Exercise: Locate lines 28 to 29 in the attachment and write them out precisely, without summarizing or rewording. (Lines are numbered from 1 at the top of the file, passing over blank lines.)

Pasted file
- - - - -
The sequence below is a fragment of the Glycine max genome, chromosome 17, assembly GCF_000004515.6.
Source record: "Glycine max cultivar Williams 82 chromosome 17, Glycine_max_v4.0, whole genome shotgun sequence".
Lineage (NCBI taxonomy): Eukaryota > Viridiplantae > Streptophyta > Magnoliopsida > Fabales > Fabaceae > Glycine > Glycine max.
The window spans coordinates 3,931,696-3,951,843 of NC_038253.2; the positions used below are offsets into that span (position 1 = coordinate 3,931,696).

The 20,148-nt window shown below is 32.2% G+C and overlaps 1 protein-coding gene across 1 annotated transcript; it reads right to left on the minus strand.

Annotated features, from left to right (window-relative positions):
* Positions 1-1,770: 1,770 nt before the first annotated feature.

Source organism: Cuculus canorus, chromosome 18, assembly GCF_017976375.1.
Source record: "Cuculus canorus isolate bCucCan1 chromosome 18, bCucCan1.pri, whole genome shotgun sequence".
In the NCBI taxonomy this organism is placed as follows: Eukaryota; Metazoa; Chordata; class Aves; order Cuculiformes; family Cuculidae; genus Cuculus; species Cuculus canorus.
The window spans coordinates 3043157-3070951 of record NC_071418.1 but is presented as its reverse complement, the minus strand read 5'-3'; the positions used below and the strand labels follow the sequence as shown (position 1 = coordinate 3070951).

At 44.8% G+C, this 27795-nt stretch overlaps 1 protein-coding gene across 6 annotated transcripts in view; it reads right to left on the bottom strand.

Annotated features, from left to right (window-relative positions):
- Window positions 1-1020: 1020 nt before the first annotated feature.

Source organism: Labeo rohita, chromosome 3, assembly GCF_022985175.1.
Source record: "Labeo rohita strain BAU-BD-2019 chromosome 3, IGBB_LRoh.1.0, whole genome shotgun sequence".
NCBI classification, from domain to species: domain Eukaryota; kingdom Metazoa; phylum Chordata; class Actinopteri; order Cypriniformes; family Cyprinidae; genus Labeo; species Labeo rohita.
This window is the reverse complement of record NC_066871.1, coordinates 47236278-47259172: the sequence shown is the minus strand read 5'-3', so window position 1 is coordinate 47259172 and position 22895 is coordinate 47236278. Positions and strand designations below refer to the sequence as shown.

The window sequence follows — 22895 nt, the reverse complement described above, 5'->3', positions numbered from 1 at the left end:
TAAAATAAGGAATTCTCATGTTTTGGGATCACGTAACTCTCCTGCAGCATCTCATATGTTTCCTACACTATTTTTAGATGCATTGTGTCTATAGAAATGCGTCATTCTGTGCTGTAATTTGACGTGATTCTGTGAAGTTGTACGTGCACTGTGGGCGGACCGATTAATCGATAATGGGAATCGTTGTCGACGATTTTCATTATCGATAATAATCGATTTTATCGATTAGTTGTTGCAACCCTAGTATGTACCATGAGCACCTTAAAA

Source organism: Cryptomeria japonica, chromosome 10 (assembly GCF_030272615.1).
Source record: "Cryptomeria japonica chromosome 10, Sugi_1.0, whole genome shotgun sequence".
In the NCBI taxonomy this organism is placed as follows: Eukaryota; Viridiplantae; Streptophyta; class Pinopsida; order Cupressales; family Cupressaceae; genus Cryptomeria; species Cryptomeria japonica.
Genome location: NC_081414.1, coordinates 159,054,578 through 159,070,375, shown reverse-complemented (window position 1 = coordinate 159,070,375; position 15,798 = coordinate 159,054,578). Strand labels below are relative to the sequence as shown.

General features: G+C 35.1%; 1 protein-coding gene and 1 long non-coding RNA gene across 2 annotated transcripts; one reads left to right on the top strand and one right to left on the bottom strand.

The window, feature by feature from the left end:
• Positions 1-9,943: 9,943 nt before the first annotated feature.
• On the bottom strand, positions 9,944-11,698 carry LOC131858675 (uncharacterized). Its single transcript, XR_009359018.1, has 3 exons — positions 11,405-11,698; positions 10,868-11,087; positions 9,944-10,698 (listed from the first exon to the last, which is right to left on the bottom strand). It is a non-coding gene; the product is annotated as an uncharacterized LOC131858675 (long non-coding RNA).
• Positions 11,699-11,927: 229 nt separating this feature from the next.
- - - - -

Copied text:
• On the bottom strand, positions 9,944-11,698 carry LOC131858675 (uncharacterized). Its single transcript, XR_009359018.1, has 3 exons — positions 11,405-11,698; positions 10,868-11,087; positions 9,944-10,698 (listed from the first exon to the last, which is right to left on the bottom strand). It is a non-coding gene; the product is annotated as an uncharacterized LOC131858675 (long non-coding RNA).
• Positions 11,699-11,927: 229 nt separating this feature from the next.